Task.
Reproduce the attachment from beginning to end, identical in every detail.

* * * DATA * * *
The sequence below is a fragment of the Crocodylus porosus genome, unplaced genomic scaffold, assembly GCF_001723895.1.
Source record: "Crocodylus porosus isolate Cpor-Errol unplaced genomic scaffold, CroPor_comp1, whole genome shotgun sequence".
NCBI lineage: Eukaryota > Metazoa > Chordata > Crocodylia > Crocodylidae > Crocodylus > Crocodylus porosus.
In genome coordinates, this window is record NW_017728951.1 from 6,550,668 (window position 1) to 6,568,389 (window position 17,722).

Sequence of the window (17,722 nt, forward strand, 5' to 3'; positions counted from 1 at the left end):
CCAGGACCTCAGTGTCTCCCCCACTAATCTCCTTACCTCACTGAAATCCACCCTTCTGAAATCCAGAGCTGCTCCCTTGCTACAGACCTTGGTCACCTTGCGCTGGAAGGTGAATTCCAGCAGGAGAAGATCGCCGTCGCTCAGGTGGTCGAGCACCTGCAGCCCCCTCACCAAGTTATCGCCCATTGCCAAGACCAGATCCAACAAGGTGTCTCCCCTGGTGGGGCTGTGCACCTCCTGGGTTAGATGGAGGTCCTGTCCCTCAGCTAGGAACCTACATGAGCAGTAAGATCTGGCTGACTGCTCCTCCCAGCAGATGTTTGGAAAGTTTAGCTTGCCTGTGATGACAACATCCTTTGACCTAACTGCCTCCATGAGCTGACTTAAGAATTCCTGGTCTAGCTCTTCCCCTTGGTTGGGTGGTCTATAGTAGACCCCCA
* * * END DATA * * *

The sequence below is a fragment of the Crocodylus porosus genome, unplaced genomic scaffold, assembly GCF_001723895.1.
Source record: "Crocodylus porosus isolate Cpor-Errol unplaced genomic scaffold, CroPor_comp1, whole genome shotgun sequence".
NCBI lineage: Eukaryota > Metazoa > Chordata > Crocodylia > Crocodylidae > Crocodylus > Crocodylus porosus.
In genome coordinates, this window is record NW_017728951.1 from 6,550,668 (window position 1) to 6,568,389 (window position 17,722).

Sequence of the window (17,722 nt, forward strand, 5' to 3'; positions counted from 1 at the left end):
CCAGGACCTCAGTGTCTCCCCCACTAATCTCCTTACCTCACTGAAATCCACCCTTCTGAAATCCAGAGCTGCTCCCTTGCTACAGACCTTGGTCACCTTGCGCTGGAAGGTGAATTCCAGCAGGAGAAGATCGCCGTCGCTCAGGTGGTCGAGCACCTGCAGCCCCCTCACCAAGTTATCGCCCATTGCCAAGACCAGATCCAACAAGGTGTCTCCCCTGGTGGGGCTGTGCACCTCCTGGGTTAGATGGAGGTCCTGTCCCTCAGCTAGGAACCTACATGAGCAGTAAGATCTGGCTGACTGCTCCTCCCAGCAGATGTTTGGAAAGTTTAGCTTGCCTGTGATGACAACATCCTTTGACCTAACTGCCTCCATGAGCTGACTTAAGAATTCCTGGTCTAGCTCTTCCCCTTGGTTGGGTGGTCTATAGTAGACCCCCA